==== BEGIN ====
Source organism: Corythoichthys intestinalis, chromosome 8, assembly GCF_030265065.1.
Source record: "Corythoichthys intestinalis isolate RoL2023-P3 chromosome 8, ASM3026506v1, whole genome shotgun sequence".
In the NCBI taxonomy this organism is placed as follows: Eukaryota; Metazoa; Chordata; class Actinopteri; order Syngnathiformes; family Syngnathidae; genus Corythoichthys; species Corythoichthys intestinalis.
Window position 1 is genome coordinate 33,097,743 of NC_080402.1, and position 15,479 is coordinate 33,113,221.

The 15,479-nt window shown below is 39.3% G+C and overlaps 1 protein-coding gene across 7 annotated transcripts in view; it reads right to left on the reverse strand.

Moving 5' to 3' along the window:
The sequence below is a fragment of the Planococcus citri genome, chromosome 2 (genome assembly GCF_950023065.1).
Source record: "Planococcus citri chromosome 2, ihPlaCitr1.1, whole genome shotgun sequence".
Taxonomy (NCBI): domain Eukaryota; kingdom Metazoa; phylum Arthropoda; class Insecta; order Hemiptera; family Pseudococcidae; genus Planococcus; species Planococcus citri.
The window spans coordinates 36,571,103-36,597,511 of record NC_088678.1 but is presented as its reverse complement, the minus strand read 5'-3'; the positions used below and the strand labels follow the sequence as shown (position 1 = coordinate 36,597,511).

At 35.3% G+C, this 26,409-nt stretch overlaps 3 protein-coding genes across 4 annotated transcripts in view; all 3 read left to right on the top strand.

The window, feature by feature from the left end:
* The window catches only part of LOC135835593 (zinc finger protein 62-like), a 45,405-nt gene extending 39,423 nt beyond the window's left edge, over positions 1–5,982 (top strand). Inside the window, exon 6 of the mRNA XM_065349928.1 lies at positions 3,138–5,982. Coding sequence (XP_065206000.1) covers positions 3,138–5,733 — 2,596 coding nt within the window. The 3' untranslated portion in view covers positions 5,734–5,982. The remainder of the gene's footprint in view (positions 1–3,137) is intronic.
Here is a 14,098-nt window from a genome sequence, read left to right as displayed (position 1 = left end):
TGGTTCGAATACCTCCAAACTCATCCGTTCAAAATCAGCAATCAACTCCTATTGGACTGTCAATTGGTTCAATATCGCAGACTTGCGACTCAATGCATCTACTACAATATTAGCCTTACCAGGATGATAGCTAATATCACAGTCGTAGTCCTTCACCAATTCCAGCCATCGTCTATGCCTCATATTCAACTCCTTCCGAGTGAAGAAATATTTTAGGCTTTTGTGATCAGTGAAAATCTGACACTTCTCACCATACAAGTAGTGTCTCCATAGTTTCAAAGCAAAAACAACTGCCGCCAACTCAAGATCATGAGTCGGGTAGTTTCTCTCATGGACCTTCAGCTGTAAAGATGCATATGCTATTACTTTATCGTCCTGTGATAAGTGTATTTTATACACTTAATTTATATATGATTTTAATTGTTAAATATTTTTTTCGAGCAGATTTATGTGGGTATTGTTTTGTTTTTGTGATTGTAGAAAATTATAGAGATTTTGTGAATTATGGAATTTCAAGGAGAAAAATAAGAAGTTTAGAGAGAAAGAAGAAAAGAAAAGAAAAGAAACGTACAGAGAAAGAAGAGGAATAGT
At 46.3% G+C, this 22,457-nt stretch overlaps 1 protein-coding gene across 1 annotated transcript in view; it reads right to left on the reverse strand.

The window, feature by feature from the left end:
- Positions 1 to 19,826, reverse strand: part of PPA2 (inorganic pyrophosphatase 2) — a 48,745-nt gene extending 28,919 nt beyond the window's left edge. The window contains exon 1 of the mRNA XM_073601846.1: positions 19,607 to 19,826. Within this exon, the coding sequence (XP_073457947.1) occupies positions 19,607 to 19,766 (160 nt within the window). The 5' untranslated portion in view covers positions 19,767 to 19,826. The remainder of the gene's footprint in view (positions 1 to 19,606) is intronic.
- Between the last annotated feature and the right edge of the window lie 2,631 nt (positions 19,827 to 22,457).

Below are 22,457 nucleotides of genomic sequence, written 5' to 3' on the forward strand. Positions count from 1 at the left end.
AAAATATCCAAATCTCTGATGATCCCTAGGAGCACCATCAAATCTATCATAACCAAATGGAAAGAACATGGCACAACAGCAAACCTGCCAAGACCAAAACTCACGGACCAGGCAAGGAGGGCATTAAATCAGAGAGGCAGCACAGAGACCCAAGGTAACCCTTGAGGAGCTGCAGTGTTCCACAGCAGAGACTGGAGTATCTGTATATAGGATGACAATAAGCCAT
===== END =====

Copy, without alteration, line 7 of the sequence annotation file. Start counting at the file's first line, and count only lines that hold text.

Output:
The sequence below is a fragment of the Planococcus citri genome, chromosome 2 (genome assembly GCF_950023065.1).